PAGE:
International Law and Uncrewed Maritime Vehicles, by Simon McKenzie, University of Queensland

Uncrewed maritime vehicles are an increasing feature of activity on the ocean
Navies around the world are investing in uncrewed maritime vehicles (UMVs). A few examples clearly demonstrate this trend. Singapore has begun testing surface UMVs to use in patrolling the Singapore Strait. The US Navy plans to use the Sea Hunter UMV, a medium-sized UMV designed to track submarines, in fleet exercises in 2021. This is only the beginning of the US investment, with the Defence Secretary recently revealing plans to push for over 150 surface and subsurface UMVs by 2045. Some UMVs appear to be currently used on spying missions: Forbes has reported that a UMV washed up on a Scottish beach near a strategically important submarine lane, but has not been claimed by any government.

Australia is no exception. The Australian Navy recently explained in the RAS-AI (Robotics, Autonomous Systems and Artificial Intelligence) Strategy 2040 some of the missions they hope that UMVs will be able to accomplish by 2040, including intelligence gathering in hostile environments, mine laying, countering fast attacking craft, and strikes against land based targets. These missions will require a diverse range of UMVs: some small, some large, some operating underwater and some in swarms.

International law regulates the design and use of UMVs
These devices will not be operating in a legal vacuum. The law of the sea – part of the international legal system – sets parameters for how these devices must be designed and what they can be used for. This body of law is found in a network of international law treaties and customary international law. Each treaty has a different focus. Some apply broadly to all ships and vessels, whereas others only apply to vessels of a particular size. This means that determining how international law regulates a particular device is context dependent.

This flowchart demonstrates the complexity of this exercise and identifies some of the questions that are important. It shows that depending on their size, UMVs may be subject to obligations protecting the environment, the safety of any passengers and other vessels, or lighting, look-out and sound requirements. While some of these requirements do not strictly apply to naval vessels (as they only apply to non-governmental vessels), many States follow them as a matter of policy.

Importantly, some parts of the legal regime are ill-suited to the regulation these devices. To give a couple of examples, the International Convention for the Safety of Life at Sea – known as SOLAS – provides that it must be possible to immediately establish human control of a ship’s steering in areas of high traffic density. It is unclear how this rule might apply to UMVs and whether the capacity for remote control would be sufficient. Another example is the definition of warship in the United Nations Convention on the Law of the Sea (‘UNCLOS’). Under international law, only warships can exercise ‘belligerent rights’ – which includes using force against other vessels or participating in blockades. The difficulty is that UNCLOS requires warships to be “under the command of an officer” and be “crewed by members of the armed forces”. It is unclear whether an UMV operating autonomously would be able to satisfy these requirements.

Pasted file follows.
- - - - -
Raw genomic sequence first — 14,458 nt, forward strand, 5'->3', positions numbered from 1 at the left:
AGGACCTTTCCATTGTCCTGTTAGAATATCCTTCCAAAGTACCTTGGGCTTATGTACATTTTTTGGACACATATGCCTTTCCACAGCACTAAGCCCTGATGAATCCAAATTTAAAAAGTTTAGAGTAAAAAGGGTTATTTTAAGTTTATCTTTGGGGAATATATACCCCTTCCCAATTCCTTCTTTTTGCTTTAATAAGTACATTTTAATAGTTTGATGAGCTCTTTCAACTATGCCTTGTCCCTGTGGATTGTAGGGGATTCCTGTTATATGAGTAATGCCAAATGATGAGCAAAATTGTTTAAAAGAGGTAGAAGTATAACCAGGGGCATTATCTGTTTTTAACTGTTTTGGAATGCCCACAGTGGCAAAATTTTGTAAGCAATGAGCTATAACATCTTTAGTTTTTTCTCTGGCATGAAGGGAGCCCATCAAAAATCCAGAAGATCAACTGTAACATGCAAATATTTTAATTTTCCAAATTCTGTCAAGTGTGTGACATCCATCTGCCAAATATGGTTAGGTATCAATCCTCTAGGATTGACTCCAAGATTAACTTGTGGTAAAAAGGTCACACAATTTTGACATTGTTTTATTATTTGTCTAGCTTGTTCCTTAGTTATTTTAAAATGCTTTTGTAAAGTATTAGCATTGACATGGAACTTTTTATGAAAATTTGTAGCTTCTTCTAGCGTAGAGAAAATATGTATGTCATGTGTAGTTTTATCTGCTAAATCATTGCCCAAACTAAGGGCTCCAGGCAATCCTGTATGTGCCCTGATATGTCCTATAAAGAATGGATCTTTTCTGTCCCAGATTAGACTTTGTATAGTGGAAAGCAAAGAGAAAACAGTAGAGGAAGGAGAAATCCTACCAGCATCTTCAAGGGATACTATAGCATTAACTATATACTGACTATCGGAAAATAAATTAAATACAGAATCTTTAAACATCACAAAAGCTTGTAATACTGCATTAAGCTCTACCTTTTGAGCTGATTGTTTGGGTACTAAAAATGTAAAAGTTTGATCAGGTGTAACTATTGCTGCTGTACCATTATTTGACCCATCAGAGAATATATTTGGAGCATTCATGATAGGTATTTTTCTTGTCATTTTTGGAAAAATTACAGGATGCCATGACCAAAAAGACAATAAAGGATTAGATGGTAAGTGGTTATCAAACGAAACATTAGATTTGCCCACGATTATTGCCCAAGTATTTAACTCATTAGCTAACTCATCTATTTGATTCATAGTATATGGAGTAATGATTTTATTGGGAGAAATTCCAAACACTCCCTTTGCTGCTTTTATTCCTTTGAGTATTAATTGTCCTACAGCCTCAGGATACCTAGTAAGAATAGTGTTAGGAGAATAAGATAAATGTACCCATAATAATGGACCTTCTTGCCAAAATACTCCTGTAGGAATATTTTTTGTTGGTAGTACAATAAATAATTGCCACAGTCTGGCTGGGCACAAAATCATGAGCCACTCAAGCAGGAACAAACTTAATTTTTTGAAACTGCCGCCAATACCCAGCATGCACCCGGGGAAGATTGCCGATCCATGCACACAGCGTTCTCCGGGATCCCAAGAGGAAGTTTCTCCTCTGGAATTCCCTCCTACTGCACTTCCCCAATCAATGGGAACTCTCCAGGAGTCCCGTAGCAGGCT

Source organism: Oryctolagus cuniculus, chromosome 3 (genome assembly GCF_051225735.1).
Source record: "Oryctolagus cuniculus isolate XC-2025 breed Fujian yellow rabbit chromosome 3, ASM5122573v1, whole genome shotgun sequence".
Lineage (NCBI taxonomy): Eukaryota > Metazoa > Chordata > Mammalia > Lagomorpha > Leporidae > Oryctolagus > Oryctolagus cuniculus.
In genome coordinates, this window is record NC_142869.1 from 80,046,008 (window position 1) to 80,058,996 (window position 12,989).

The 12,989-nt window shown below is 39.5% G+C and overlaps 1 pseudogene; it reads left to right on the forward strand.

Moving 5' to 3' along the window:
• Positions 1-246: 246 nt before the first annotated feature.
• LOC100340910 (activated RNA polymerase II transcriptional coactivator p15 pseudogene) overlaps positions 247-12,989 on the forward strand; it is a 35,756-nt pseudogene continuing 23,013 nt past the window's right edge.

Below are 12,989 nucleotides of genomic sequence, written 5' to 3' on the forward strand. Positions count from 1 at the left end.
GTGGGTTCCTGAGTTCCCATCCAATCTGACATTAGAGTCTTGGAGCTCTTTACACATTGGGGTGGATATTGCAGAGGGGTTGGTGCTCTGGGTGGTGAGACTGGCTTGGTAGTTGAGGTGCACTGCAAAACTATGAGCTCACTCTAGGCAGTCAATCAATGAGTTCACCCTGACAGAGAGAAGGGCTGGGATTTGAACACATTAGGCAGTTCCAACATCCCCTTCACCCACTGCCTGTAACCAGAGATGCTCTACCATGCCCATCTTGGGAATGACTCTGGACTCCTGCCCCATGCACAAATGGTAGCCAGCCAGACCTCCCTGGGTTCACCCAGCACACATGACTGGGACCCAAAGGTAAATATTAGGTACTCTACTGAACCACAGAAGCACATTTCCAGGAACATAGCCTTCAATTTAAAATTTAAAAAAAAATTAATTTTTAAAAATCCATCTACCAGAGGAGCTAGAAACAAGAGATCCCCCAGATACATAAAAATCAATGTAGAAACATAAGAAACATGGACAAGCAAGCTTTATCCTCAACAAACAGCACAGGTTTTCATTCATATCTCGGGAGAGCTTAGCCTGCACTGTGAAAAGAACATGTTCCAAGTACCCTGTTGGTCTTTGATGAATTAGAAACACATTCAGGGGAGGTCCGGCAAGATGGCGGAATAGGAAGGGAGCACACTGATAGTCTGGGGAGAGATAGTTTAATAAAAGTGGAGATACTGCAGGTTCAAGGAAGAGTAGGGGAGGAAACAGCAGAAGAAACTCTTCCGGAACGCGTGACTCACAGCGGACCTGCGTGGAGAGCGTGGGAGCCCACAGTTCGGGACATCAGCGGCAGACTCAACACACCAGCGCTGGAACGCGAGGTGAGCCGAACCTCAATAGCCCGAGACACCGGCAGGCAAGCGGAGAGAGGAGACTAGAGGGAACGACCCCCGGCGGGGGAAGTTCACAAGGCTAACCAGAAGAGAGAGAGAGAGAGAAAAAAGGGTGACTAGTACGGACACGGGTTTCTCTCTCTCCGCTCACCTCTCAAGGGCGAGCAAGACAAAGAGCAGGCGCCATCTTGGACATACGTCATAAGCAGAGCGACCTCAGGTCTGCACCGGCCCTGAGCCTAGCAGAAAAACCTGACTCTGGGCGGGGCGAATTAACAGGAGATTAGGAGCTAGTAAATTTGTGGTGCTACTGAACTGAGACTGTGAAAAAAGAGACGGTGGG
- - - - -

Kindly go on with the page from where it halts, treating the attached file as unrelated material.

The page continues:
Research is underway to clarify the application of the law to UMVs
States, international organisations and researchers are beginning to address these questions. The most significant of these has been the work of the Maritime Safety Committee of the International Maritime Organisation (IMO), which is conducting a regulatory scoping exercise for the use of maritime autonomous surface ships. This exercise aims to map if and how the law of the sea applies to the commercial use of UMVs. Similarly, the Legal Safety Committee of the IMO has commenced a review of how the legal instruments related to maritime security would apply to UMVs. An international group of experts recently commenced a project to review the leading statement of the law of naval warfare – known as the San Remo Manual and last updated in 1995 – partly to consider how naval UMVs are regulated. This work cannot come soon enough.

Further reading
Simon McKenzie, ‘When Is a Ship a Ship? Use by State Armed Forces of Un-crewed Maritime Vehicles and the United Nations Convention on the Law of the Sea’ (2020) 21(2) Melbourne Journal of International Law (forthcoming).

Natalie Klein, ‘Maritime Autonomous Vehicles within the International Law Framework to Enhance Maritime Security’ (2019) 95 International Law Studies 244

Natalie Klein, Douglas Guilfoyle, Saiful Karim and Rob McLaughlin, ‘Maritime Autonomous Vehicles: New Frontiers in the Law of the Sea’ (2020) 69 International and Comparative Law Quarterly 719.

Bradley Martin, Danielle C Tarraf, Thomas C Whitmore, Jacob DeWeese, Cedric Kenney, Jon Schmid and Paul DeLuca, Advancing Autonomous Systems: An Analysis of Current and Future Technology for Unmanned Maritime Vehicles (RAND Corporation, 2019)

Andrew Norris, Legal Issues Relating to Unmanned Maritime Systems (US Naval War College, 2013.

Robert Veal, Michael Tsimplis and Andrew Serdy, ‘The Legal Status and Operation of Unmanned Maritime Vehicles’ (2019) 50(1) Ocean Development & International Law 23.